Fact Sheet: Legal Claims in ACLU v. National Security Agency
The ACLU is asking a federal court in Michigan to declare unconstitutional a secret government program to intercept vast quantities of the international telephone and Internet communications of innocent Americans without court approval. The National Security Agency (NSA) launched the program in 2001, and President George W. Bush ratified it in 2002. The ACLU is asking the court to permanently block the NSA program from continuing.
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The ACLU filed the lawsuit on behalf of a diverse group of prominent journalists, scholars, attorneys and national nonprofit organizations who frequently communicate by telephone and e-mail with people outside the United States, including people in the Middle East. Because of the nature of their calls and e-mails, and the identities and locations of those with whom they communicate, the plaintiffs have a well-founded belief that their communications are being intercepted by the NSA. The NSA program is disrupting the ability of these groups and individuals to talk with sources, locate witnesses, conduct scholarship and engage in advocacy.
LEGAL BASIS FOR CLAIMS
By seriously compromising the free speech and privacy rights of the plaintiffs and all Americans, the ACLU charges that the NSA program violates the First and Fourth Amendments of the United States Constitution. The program authorizes the NSA to intercept the private communications of people who the government has no reason believe have committed or are planning to commit any crime, without first obtaining a warrant or any prior judicial approval.
The ACLU also charges that the program violates the constitutional principle of separation of powers, because it was authorized by President Bush in excess of his Executive authority and contrary to limits imposed by Congress. In response to widespread domestic surveillance abuses committed by the Executive Branch and exposed in the 1960s and 1970s, Congress enacted legislation that provides the exclusive means by which electronic surveillance and the interception of domestic wire, oral and electronic communications may be conducted. Congress enacted two statutes which impose strict limits on domestic surveillance, including prior judicial approval -- Title III of the Omnibus Crime Control and Safe Streets Act of 1968 and the Foreign Intelligence Surveillance Act (FISA), passed in 1978.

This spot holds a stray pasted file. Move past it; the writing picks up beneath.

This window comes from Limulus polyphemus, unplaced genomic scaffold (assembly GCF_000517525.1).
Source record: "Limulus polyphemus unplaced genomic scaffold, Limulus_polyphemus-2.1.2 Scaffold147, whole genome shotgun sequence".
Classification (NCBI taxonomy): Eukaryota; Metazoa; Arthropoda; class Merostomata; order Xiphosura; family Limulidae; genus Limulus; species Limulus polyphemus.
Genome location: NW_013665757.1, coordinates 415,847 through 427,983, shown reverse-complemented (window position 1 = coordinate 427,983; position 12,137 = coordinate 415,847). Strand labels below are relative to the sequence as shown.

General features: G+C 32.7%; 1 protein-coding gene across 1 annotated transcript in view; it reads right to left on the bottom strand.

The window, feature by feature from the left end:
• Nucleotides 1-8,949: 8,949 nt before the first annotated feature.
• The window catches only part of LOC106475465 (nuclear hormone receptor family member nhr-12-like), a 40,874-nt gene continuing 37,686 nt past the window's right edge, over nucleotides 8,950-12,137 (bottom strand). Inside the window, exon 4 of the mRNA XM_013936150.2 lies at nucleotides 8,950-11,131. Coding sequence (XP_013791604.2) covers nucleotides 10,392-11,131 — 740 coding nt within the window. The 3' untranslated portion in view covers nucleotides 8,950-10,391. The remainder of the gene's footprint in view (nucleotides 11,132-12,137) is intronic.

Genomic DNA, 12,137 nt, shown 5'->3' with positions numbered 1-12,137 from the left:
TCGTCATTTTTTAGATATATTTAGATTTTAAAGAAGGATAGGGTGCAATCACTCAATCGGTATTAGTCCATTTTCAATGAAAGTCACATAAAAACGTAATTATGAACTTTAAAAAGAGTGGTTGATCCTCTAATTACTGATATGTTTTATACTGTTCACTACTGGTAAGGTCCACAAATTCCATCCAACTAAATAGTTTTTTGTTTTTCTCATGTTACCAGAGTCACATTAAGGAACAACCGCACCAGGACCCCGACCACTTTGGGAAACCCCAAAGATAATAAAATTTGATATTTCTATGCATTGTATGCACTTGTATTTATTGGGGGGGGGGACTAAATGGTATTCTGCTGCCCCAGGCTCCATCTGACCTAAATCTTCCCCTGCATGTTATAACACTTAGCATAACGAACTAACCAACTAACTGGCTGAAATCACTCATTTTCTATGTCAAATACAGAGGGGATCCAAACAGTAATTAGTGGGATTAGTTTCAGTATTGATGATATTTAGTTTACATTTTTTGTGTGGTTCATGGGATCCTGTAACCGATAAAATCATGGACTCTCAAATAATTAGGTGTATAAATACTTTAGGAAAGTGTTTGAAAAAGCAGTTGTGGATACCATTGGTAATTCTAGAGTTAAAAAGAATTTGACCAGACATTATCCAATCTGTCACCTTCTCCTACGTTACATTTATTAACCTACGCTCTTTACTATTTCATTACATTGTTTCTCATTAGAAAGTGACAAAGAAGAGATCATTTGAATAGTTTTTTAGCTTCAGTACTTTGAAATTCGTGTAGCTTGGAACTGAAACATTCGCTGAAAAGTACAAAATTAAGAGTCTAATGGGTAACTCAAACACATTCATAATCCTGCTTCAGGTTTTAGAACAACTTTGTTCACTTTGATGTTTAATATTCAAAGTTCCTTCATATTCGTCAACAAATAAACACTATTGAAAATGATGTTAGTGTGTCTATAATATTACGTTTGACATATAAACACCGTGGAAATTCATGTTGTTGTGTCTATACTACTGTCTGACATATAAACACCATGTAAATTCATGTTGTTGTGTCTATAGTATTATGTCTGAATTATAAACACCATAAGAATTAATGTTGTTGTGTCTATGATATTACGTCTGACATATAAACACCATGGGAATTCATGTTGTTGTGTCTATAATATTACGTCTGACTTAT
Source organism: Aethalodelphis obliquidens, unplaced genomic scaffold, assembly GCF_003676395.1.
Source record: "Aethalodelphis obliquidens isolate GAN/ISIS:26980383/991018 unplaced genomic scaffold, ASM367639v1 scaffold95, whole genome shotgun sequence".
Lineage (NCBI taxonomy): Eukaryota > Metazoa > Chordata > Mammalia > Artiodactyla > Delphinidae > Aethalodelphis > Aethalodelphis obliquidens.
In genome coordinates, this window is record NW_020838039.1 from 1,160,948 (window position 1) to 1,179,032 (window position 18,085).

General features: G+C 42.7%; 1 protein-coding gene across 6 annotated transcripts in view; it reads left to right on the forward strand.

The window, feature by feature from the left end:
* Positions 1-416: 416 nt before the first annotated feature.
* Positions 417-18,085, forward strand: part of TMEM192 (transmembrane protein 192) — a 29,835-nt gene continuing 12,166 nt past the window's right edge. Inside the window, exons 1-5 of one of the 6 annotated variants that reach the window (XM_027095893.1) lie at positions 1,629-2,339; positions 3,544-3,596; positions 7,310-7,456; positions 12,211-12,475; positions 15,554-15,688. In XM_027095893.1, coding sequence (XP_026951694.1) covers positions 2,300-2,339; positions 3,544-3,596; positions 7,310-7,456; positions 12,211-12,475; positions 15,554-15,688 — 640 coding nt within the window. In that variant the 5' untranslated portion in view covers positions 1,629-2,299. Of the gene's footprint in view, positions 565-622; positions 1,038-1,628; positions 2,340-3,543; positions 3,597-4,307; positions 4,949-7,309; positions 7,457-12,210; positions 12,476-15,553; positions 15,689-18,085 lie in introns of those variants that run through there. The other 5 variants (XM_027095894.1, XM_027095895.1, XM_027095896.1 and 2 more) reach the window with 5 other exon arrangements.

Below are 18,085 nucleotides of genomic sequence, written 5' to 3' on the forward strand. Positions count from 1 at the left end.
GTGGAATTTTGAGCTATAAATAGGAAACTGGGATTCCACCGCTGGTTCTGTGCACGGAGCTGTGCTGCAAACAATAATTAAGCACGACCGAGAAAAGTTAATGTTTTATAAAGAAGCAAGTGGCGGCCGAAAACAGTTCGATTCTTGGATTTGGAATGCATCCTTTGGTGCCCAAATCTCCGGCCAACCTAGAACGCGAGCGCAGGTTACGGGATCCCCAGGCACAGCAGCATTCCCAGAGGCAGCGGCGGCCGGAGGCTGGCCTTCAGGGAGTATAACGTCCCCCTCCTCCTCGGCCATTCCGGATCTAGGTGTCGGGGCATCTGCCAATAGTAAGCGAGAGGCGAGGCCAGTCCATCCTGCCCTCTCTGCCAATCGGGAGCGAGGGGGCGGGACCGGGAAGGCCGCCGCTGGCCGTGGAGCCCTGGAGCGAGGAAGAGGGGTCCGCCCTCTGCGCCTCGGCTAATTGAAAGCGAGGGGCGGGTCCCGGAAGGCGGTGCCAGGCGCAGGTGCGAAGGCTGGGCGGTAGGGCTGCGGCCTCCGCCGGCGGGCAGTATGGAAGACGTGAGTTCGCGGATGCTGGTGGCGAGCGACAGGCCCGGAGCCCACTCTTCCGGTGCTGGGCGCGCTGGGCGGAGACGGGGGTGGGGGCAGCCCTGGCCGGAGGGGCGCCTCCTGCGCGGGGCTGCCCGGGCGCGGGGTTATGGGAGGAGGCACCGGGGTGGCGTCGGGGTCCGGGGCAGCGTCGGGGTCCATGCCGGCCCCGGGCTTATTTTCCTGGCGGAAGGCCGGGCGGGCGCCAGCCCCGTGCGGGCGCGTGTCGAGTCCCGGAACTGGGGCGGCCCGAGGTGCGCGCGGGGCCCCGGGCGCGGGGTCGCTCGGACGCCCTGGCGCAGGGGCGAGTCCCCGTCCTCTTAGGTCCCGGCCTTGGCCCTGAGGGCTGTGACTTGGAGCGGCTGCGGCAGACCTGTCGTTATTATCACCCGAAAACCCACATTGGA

Congress enacted FISA after the U.S. Supreme Court held, in United States v. United States District Court for the Eastern District of Michigan, that the Fourth Amendment does not permit warrantless surveillance in intelligence investigations of domestic security threats. FISA amended Title III to provide that the procedures set out therein and in FISA "shall be the exclusive means by which electronic surveillance . . . and the interception of domestic wire, oral, and electronic communications may be conducted." FISA provides that no one may engage in electronic surveillance "except as authorized by statute," and it specifies civil and criminal penalties for electronic surveillance undertaken without statutory authority.